Developers of floating properties take ownership of power, water and waste disposal in the same way that a cruise ship is responsible for its provision of these services to the passengers.

With more than 2m of precipitation annually, we need only desalinate about 50 litres of water per day per resident. Desalination is carried out with the heat from the incineration of trash from the households of the condominium, supplemented by the renewable energy of the sea.

All exhaust gas is treated to comply with MPA rules and Marpol (the International Convention for the Prevention of Pollution from Ships).

About 50 per cent of the electricity is derived from wind, waves, current and solar energy. We have two floating power plants powered by LNG from a central floating regasification unit. As the plants and storage unit are all mounted on barges, they may be towed away in case of fire in the vicinity or for servicing at a local shipyard.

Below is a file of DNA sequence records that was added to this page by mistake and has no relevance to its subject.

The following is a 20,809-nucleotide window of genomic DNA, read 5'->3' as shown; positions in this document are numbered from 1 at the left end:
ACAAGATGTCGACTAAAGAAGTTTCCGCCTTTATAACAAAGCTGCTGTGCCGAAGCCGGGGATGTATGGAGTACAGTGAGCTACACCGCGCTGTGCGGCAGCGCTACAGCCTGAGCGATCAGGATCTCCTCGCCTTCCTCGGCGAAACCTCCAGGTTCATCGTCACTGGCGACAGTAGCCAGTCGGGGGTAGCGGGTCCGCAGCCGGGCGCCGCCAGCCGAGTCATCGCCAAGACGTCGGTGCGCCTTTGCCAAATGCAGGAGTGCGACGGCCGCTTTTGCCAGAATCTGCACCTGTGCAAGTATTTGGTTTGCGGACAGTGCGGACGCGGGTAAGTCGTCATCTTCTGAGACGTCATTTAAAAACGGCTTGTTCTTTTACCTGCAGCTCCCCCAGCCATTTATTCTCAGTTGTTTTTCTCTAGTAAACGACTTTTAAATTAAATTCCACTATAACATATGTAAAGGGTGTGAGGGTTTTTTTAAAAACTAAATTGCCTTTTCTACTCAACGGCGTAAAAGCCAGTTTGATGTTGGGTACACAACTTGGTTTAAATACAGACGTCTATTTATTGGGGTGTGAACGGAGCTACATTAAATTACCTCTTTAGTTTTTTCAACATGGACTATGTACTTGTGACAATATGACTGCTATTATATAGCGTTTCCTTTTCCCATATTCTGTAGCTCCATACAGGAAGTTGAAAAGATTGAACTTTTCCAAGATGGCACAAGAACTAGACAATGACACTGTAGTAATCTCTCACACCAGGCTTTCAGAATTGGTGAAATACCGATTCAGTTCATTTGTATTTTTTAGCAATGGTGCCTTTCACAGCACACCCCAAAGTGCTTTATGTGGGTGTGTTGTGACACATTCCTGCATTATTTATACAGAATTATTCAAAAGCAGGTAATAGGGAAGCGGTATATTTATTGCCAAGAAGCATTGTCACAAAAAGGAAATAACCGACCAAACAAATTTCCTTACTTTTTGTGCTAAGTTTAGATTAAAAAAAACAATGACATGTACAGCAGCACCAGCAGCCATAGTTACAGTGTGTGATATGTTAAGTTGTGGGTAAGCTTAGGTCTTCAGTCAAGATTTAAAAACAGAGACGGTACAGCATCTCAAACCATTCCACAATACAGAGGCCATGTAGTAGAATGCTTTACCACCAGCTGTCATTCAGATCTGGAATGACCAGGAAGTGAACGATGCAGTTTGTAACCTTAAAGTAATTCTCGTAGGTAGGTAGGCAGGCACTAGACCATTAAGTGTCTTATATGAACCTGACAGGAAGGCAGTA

We had a visitor the other day, very curious about our lifestyle. We took him out for a ride in our amphibious helicopter (we do not own a car).

He was surprised when the chopper took off after we keyed in the destination with our cellphone. "Who is driving this thing?" my friend asked, somewhat alarmed.

"Oh, a computer in the LTA office," I replied.

After the helicopter landed us on the roof of our cruiseship-lookalike shopping mall and entertainment centre, it took off and flew back to base. We will summon it back to pick us up from the same spot when we are done. "Man, isn't it great you need not have to find a place to park? Like back to the old days with a chauffeur-driven car. But what happens if there is a mechanical failure?"

"No problem, Mike. The onboard computer sends a signal to LTA computer and asks for permission to abort flight and to land at the nearest safe place in the sea to await the recovery team."